These are tough times. Everything—almost everything, indeed--seems to be going into the wrong direction.
Fuel is in acute shortage. Long queues as I have never seen in my life have become daily sight now. People just queue without knowing when fuel would be available. Call it faith—the belief in things unseen.
That is what I did today, sent a driver with a 180 litre prado to a service station where he spent the whole day and returned on an empty tank. No diesel has been delivered. A real crisis.
Power interruptions are order of the day—they are normal, actually. Mobile phone network is unreliable. Some cotton farmers still don’t know what to do with their crop. It has lost value and weight.
Foreign Exchange is not just there; no money to import essential commodities.
Tough times indeed! One wonders what is in second term for Mutharika. His first term in office was tough but a thorough analysis determines that the first term was tougher than this one. The challenges of the first term from 2004 to 2009 were local, and that is dangerous. Your own people are more dangerous than enemies from abroad. The problems now are international (although local to some understanding.)
The internal challenges needed internal solutions and that was tough. But the challenges facing Malawi now have got more to do with regional and international issues and one of them, least thought and which you might reject, is climate change.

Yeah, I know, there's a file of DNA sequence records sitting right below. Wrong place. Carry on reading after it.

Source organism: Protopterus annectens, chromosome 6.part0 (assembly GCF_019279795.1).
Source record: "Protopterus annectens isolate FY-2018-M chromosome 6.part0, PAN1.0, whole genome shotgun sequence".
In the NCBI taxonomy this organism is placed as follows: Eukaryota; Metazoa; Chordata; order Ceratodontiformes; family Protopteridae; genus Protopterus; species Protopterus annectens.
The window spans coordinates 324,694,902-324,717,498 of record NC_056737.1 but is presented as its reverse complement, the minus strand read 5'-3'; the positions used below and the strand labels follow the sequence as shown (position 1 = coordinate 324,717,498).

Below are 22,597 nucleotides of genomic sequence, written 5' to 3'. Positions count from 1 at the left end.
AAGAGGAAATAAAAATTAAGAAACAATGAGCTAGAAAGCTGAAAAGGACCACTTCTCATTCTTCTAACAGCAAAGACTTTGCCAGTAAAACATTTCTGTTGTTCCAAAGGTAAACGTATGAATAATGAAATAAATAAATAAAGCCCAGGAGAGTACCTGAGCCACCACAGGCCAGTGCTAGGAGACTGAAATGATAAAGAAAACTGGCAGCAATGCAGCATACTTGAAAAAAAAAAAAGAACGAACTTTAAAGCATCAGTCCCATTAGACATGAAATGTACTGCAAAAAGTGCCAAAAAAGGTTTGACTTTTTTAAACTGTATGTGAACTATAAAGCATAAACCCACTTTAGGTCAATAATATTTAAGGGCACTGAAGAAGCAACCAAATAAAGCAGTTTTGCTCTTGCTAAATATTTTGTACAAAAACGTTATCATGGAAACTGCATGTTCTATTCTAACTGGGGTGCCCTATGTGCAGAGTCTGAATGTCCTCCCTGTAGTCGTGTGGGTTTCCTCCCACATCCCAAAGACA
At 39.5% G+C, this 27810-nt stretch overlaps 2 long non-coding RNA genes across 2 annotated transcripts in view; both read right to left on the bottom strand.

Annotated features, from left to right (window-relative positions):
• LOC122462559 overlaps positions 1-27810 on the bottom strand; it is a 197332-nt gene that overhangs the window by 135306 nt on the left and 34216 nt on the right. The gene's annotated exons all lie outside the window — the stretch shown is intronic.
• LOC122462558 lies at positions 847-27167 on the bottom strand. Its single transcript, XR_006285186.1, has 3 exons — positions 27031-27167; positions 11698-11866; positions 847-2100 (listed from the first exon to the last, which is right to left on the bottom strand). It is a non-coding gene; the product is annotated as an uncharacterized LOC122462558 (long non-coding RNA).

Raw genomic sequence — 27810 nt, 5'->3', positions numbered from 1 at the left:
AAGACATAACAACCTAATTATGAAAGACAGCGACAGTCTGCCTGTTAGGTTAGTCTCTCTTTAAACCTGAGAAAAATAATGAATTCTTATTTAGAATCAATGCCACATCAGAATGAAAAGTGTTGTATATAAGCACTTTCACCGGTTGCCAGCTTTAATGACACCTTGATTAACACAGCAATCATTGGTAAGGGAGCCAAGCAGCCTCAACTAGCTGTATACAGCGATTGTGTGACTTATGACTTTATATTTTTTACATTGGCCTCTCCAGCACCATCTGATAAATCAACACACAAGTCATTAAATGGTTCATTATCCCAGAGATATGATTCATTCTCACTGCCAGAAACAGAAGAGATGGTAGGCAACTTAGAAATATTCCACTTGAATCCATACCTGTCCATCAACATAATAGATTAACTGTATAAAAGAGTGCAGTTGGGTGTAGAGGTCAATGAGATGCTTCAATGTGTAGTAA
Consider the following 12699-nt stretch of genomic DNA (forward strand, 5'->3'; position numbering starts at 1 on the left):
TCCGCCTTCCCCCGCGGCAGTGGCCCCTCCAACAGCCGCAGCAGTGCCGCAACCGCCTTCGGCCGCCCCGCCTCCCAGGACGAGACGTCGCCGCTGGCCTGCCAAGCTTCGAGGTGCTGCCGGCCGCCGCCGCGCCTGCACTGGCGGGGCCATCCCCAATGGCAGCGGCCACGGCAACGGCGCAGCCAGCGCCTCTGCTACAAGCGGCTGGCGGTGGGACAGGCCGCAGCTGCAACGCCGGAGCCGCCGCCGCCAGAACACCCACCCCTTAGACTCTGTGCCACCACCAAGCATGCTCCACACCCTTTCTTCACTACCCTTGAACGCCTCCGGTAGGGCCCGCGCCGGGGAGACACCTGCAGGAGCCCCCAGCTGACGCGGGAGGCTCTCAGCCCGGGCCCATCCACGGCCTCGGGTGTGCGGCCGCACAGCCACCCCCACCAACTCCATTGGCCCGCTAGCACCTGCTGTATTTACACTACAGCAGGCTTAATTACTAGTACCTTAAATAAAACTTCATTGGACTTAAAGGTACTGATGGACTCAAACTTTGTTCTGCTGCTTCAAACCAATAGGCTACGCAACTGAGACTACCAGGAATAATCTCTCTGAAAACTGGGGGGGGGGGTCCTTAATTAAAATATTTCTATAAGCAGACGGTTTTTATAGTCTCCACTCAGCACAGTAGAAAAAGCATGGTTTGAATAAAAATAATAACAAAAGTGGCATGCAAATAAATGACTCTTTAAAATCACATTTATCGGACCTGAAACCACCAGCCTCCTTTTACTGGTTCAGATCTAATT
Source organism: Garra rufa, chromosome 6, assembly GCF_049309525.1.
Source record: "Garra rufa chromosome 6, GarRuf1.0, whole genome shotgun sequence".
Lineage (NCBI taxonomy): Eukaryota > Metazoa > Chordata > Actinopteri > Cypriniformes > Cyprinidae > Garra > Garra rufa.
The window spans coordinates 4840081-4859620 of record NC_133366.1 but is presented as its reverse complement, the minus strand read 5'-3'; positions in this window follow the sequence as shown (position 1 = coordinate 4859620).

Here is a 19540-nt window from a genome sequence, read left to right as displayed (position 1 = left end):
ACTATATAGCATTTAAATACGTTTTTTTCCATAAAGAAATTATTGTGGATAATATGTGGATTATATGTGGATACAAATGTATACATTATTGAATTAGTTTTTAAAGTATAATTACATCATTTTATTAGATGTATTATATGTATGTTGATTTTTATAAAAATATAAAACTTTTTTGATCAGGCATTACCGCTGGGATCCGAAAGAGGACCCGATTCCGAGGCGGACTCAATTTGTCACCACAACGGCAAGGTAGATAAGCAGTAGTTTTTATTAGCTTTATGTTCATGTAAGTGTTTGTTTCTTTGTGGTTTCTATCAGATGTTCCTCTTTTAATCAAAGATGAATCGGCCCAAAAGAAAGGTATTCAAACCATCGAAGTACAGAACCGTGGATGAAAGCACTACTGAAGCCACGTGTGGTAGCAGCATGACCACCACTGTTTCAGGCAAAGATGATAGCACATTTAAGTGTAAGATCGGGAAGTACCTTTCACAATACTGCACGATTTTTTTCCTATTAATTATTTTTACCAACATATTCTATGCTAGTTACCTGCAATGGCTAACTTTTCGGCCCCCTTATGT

What has climate change got to do with our challenges now? The first challenge Mutharika
inherited was food shortage, an acute one. We had erratic rains and hunger was part of life.
As a way forward, Mutharika introduced a subsidised fertilizer programme, hoping rains would come in time. Rains have generally been kind with us. Little did we think that erratic rains have more to do with climate change than anything else. So fertiliser depleted our hard earned forex and here we are without the scarce commodity.
Power interruptions can happen at three stages: at generation (hydro power stations), distribution and reception. Most of our interruptions are from low power generation, resulting into power rationing.
The main problem is with the water body that generates our electricity, the Shire River, which comes from Lake Malawi. (It is also important to know that 80 percent of rivers that feed Lake Malawi are from Mozambique and they are drying because of climate change.)
We have weeds that are a real nuisance to the Shire River. Once rains come and water washes weeds from Liwonde, down to Nkula, generation is hugely disturbed.
A thorough analysis can connect the weeds and unstable water levels to climate change. This is a weird theory, anyway, but climate change is responsible for the fast spread of HIV, the virus that can cause AIDS. It is up to you to read more. I just wanted to make a point.
We are all waiting for President Mutharika to address these issues. In the short term yes. But what about the long term? His conviction in managaing climate change is the answer. If the President can lead Malawi and the region in mitigating climate change, history shall remember him as someone who had a vision for this small yet beautiful country.